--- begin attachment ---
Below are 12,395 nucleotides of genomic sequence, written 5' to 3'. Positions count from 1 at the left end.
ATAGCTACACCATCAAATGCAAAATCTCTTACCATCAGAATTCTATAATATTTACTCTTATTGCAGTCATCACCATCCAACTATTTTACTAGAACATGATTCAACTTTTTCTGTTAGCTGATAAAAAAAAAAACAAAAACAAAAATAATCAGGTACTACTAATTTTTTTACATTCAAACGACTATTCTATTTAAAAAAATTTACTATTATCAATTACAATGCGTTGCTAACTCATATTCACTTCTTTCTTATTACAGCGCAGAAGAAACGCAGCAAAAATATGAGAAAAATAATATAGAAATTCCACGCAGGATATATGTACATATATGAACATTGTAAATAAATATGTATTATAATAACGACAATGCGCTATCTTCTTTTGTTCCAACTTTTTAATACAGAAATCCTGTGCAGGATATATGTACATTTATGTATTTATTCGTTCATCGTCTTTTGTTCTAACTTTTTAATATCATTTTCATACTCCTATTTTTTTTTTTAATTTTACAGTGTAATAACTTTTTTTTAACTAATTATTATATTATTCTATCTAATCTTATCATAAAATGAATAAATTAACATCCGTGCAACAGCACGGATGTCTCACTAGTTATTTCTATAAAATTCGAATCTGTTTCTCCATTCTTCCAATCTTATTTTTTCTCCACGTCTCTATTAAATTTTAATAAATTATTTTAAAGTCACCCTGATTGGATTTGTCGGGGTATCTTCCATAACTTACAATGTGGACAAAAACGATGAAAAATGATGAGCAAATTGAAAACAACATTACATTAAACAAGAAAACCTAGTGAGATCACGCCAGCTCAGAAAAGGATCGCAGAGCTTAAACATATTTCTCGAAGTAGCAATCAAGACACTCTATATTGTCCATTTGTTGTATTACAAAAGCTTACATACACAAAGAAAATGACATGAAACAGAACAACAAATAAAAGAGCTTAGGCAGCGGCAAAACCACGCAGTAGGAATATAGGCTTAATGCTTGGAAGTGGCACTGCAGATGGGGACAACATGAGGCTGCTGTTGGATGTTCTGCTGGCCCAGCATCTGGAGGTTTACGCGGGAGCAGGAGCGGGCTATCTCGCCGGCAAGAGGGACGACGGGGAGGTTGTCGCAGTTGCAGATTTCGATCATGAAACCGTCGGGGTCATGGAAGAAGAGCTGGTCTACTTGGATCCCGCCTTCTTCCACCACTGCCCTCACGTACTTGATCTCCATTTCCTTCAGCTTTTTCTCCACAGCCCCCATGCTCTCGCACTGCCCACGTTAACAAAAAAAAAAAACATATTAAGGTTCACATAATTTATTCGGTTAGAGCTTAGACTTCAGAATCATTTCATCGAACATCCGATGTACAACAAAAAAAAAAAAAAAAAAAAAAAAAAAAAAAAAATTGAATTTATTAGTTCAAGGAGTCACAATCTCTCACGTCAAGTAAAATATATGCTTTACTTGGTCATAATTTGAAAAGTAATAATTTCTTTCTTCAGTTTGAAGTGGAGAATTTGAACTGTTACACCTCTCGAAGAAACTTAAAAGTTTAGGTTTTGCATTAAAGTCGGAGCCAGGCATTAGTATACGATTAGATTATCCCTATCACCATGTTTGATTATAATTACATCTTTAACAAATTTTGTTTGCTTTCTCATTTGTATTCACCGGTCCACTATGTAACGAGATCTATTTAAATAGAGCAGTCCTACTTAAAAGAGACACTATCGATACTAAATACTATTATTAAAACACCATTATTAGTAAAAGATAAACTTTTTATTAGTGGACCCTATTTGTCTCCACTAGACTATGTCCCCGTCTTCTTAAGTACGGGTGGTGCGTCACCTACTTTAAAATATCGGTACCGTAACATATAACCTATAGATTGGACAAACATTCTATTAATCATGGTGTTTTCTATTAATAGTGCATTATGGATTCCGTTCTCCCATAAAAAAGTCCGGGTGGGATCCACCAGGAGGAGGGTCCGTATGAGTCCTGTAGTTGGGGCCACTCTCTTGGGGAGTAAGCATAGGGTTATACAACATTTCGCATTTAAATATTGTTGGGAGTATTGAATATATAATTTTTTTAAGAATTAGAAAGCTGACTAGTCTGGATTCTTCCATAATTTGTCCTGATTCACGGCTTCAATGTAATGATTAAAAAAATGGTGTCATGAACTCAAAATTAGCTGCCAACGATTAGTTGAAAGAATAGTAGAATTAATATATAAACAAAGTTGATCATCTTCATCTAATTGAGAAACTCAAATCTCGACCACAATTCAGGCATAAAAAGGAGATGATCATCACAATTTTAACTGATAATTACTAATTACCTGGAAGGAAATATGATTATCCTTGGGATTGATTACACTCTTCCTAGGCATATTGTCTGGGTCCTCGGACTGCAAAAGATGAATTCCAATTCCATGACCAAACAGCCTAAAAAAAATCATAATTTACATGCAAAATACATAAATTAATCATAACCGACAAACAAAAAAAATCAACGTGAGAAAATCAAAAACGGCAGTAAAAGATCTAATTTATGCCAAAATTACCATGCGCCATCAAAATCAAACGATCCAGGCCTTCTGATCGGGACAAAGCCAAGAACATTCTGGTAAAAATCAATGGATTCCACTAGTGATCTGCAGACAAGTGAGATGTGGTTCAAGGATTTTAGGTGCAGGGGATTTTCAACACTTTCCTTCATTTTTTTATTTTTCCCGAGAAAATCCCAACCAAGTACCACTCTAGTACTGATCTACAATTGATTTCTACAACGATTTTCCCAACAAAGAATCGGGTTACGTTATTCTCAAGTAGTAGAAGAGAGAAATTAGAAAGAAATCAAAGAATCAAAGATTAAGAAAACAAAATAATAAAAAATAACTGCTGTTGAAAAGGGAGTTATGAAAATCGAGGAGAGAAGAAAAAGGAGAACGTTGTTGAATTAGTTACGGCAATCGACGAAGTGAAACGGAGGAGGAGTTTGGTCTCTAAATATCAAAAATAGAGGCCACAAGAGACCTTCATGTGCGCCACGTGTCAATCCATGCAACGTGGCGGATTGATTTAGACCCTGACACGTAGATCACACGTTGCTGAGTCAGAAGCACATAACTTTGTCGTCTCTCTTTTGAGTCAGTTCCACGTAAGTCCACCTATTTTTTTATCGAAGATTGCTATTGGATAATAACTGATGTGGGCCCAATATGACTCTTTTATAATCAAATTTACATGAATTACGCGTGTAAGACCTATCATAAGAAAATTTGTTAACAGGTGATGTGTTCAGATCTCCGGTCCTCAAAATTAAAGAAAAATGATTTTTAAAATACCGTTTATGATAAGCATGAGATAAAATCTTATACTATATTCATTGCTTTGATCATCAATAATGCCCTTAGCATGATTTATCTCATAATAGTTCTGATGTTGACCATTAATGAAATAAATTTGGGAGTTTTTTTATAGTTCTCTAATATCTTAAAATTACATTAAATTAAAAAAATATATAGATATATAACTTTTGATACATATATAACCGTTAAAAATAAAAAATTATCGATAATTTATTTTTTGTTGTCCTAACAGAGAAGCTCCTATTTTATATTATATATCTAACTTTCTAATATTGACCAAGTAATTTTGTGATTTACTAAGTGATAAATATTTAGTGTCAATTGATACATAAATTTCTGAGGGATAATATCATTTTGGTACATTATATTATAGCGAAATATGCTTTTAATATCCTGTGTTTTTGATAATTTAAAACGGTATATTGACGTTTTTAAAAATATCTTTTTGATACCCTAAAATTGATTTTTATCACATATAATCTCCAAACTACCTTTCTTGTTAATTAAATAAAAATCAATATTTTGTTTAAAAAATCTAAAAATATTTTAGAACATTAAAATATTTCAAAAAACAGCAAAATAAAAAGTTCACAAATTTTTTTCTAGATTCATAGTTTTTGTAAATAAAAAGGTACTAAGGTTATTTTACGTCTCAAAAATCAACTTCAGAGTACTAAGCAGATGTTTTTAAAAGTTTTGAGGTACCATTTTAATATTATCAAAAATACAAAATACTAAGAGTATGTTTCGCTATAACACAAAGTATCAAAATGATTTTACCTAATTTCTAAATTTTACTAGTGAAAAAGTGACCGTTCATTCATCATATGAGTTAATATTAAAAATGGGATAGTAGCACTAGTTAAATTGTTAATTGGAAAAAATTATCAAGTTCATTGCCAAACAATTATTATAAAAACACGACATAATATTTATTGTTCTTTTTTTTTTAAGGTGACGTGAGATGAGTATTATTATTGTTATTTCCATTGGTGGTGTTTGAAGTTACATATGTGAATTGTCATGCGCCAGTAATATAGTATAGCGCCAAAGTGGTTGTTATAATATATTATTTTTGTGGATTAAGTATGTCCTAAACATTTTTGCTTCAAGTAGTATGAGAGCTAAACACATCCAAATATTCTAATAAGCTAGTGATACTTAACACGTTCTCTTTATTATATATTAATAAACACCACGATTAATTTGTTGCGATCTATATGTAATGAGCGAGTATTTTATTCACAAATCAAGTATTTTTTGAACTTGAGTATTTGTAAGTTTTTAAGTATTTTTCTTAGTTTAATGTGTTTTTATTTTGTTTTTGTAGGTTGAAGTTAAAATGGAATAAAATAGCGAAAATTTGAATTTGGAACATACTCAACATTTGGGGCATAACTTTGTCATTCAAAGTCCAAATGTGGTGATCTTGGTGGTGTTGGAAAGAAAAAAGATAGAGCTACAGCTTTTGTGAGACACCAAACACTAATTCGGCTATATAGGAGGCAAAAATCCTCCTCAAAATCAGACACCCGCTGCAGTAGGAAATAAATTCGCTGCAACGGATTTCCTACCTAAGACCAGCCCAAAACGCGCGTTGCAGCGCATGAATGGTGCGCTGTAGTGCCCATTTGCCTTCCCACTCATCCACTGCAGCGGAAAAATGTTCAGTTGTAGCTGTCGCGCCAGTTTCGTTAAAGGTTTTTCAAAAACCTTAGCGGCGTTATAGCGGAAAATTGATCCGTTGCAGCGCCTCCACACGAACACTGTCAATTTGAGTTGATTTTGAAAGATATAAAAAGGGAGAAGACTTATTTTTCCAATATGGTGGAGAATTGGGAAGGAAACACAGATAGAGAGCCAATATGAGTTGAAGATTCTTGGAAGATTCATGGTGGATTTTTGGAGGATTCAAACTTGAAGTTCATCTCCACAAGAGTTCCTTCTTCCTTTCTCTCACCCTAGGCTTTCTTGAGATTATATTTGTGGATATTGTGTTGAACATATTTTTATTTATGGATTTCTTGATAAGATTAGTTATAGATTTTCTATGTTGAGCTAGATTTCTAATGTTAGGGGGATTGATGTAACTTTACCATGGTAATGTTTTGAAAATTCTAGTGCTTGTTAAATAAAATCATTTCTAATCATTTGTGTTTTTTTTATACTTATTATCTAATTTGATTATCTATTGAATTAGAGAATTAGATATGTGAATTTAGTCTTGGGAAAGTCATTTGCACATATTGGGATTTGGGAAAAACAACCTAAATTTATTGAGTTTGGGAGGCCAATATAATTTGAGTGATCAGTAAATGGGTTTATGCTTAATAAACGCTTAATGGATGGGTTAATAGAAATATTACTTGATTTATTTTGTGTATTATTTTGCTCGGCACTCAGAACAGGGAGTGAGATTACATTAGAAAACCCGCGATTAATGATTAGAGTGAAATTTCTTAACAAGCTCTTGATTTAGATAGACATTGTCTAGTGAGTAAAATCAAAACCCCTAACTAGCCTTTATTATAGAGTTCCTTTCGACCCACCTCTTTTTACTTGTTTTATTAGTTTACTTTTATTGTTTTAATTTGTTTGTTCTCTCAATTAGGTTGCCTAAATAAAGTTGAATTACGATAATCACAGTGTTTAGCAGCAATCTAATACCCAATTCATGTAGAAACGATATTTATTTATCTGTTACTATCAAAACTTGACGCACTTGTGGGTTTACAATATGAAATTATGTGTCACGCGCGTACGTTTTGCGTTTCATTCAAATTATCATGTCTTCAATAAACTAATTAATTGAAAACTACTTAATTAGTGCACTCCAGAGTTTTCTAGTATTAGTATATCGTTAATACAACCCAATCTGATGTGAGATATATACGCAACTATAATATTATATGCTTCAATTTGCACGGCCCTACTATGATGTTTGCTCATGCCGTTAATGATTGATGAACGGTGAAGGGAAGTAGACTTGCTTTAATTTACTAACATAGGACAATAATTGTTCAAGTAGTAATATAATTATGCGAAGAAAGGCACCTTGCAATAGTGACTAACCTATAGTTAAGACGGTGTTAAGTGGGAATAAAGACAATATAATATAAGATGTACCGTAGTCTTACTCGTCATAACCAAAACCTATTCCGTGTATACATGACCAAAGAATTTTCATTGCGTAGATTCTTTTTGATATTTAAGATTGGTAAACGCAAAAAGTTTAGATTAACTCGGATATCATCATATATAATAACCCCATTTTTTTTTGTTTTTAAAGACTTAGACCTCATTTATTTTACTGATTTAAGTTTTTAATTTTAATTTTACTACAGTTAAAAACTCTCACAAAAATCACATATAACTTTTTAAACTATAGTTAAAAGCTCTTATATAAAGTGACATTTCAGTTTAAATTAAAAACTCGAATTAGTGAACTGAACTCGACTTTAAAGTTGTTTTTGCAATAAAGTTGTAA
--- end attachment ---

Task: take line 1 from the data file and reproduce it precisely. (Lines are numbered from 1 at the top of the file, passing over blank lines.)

Below are 12,395 nucleotides of genomic sequence, written 5' to 3'. Positions count from 1 at the left end.